The Drift Farm is an education in generational thinking. It’s a family focus. Sometimes, it’s a frank reflection of personal failure. But the mistakes and disappointments are only the slippery steps up a beautiful mountain slope. This is farming, after all. When you pause for breath and look around at the view, the stumbling is forgotten. You realise, you are still going forward and upward for all the right reasons. What a privilege. Your eyes and nose and lungs are flooded with freshness and this seeps into your soul. Your weariness disappears. You feel more. You sense more. You can’t help smiling, and it starts in your heart. Life, and this clamorous endeavour called living, are put into perspective.
Art is the means we have of undoing the damage of haste.
It’s what everything else isn’t. Theodore Roethke
I love Pinot Noir. It transcends the obvious and the easy. Like life, however, it can sometimes seem unforgiving, unfair and unfathomable. But, when this grape shines, what lies beneath the layers of aroma and flavour can be so moving one instantly becomes a believer again.Buy Now Learn More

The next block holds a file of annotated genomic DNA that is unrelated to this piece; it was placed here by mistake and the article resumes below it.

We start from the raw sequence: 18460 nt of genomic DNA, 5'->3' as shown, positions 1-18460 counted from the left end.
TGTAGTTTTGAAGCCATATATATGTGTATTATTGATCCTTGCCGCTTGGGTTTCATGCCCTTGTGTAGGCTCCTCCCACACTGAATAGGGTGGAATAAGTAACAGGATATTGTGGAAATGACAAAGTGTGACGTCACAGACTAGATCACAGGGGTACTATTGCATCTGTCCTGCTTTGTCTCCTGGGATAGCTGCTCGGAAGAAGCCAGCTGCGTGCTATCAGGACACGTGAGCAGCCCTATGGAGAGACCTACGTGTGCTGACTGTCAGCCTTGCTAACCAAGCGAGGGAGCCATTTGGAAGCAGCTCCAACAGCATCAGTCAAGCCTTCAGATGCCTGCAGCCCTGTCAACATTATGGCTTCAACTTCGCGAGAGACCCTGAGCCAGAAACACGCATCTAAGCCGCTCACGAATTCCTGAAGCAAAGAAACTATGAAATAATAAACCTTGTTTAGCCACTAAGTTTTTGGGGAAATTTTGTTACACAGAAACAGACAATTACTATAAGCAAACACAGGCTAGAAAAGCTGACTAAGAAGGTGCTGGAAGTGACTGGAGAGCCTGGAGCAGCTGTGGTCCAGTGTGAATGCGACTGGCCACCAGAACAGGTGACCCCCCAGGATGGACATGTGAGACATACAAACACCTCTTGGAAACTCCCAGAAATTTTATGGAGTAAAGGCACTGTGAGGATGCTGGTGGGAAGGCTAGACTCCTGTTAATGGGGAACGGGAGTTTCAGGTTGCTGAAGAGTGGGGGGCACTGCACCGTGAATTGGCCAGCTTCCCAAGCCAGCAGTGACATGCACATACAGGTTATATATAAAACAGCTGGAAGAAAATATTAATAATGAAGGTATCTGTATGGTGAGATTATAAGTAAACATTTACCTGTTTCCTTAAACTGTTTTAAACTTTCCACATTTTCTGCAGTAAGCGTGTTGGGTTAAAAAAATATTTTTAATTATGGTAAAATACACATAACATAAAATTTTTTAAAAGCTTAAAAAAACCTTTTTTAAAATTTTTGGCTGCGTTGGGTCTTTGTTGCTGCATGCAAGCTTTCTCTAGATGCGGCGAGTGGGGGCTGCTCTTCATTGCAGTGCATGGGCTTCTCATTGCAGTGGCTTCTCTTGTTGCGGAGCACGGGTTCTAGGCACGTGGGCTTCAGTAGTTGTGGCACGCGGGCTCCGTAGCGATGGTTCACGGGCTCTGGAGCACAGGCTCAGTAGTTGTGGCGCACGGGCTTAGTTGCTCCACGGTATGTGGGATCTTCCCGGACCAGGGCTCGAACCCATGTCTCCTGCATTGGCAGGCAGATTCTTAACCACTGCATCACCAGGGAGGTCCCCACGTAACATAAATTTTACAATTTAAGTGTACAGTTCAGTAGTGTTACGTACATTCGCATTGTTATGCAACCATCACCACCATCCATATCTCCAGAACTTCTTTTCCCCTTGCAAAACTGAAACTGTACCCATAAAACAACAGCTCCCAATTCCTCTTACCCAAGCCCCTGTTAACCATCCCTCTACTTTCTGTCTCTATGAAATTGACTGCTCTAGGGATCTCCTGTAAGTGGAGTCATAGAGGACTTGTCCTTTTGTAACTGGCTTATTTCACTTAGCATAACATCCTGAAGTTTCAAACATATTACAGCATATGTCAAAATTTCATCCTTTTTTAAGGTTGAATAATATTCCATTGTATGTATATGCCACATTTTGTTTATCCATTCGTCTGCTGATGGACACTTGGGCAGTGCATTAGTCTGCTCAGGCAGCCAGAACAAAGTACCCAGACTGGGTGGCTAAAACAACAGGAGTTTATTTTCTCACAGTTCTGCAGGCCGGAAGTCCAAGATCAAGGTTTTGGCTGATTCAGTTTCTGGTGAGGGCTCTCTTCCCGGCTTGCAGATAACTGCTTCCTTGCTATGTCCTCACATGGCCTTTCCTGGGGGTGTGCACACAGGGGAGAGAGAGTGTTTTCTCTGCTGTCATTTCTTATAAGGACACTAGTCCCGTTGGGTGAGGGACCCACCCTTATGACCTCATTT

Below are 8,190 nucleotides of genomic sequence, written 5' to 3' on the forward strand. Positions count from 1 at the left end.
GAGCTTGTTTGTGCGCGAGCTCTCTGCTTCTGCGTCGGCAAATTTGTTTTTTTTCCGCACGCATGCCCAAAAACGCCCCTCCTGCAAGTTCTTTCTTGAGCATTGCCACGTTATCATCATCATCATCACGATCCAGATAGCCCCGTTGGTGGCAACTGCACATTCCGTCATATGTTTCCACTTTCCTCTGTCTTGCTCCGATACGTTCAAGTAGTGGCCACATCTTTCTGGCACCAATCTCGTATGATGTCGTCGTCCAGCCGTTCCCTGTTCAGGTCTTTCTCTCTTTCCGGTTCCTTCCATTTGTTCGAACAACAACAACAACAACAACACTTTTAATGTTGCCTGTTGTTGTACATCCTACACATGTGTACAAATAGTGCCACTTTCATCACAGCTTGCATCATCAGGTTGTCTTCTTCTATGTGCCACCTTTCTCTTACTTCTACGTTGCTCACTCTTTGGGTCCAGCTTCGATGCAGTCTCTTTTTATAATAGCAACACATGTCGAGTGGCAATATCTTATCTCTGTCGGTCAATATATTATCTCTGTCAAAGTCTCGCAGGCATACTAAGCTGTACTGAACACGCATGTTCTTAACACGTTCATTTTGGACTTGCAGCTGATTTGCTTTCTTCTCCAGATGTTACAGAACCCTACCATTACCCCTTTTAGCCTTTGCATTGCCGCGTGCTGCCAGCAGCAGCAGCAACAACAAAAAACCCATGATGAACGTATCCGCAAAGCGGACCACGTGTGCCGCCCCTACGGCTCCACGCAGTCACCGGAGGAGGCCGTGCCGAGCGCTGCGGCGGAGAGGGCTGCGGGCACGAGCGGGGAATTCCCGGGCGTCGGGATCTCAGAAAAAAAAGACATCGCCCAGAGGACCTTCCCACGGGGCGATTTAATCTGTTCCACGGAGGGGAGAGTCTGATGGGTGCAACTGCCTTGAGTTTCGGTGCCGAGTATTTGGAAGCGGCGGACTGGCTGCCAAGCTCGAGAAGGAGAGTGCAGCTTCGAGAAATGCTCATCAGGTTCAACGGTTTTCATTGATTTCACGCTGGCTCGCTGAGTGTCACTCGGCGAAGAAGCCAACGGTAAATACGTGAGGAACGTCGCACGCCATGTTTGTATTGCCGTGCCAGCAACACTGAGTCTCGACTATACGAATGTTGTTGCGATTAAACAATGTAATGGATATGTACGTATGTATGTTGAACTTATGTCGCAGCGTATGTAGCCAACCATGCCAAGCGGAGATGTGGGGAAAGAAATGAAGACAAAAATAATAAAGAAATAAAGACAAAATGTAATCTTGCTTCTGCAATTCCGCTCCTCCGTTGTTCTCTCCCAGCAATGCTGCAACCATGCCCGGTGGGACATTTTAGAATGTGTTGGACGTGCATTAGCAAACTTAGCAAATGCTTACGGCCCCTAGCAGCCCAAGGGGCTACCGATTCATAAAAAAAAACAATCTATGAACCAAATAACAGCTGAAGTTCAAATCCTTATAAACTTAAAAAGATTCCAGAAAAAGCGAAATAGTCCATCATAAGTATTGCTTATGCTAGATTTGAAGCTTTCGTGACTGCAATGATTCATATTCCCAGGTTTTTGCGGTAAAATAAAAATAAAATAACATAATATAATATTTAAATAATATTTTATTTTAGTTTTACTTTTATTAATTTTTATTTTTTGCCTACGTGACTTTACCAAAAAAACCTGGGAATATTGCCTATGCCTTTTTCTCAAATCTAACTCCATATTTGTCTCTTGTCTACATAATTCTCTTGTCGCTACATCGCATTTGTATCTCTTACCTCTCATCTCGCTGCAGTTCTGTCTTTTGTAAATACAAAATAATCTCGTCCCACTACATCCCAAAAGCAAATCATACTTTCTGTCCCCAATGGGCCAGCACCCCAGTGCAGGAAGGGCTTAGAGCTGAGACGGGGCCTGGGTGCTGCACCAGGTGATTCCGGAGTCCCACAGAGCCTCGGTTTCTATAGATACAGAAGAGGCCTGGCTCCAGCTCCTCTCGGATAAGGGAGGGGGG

We were warned against this tricky variety on our cold windswept farm, but we believed in it and have been happily repaid with superb quality and an intriguing character. We are pretty sure you’ll fall in love with this wine from the heart of our farm.Buy Now Learn More
This feisty red is called Moveable Feast because the blend will alter slightly every year depending on what’s in the barrels and how they perform – a blend of Malbec and Shiraz with Tannat, Touriga Nacional and Pinot Noir carefully blended in to spice it up.Buy Now Learn More
I have always wanted to make a really serious Rosé – the type James Bond would drink – which in the case of Rosé is no easy feat. But when the odds are against you, you have the opportunity to make something truly outstanding.Buy Now Learn More
At the Guggenheim in New York, my wife and I visited a wonderfully engaging Picasso exhibition – enhanced by Frank Lloyd Wright’s numinous building.
Picasso’s enigmatic, edginess reverberated through the clever staging. He seems to have had a few midlife crises himself, but his art still ignites something and we left rather elated.
On the walk back to my sister’s apartment, we chatted about how great art – whatever the medium, can make you feel differently about yourself, the world, even life and death. Great art can stir something deep inside the computer that is the human brain. It affects those inner worlds we call our heart and our soul – realms we often visit, but can never cognitively grasp.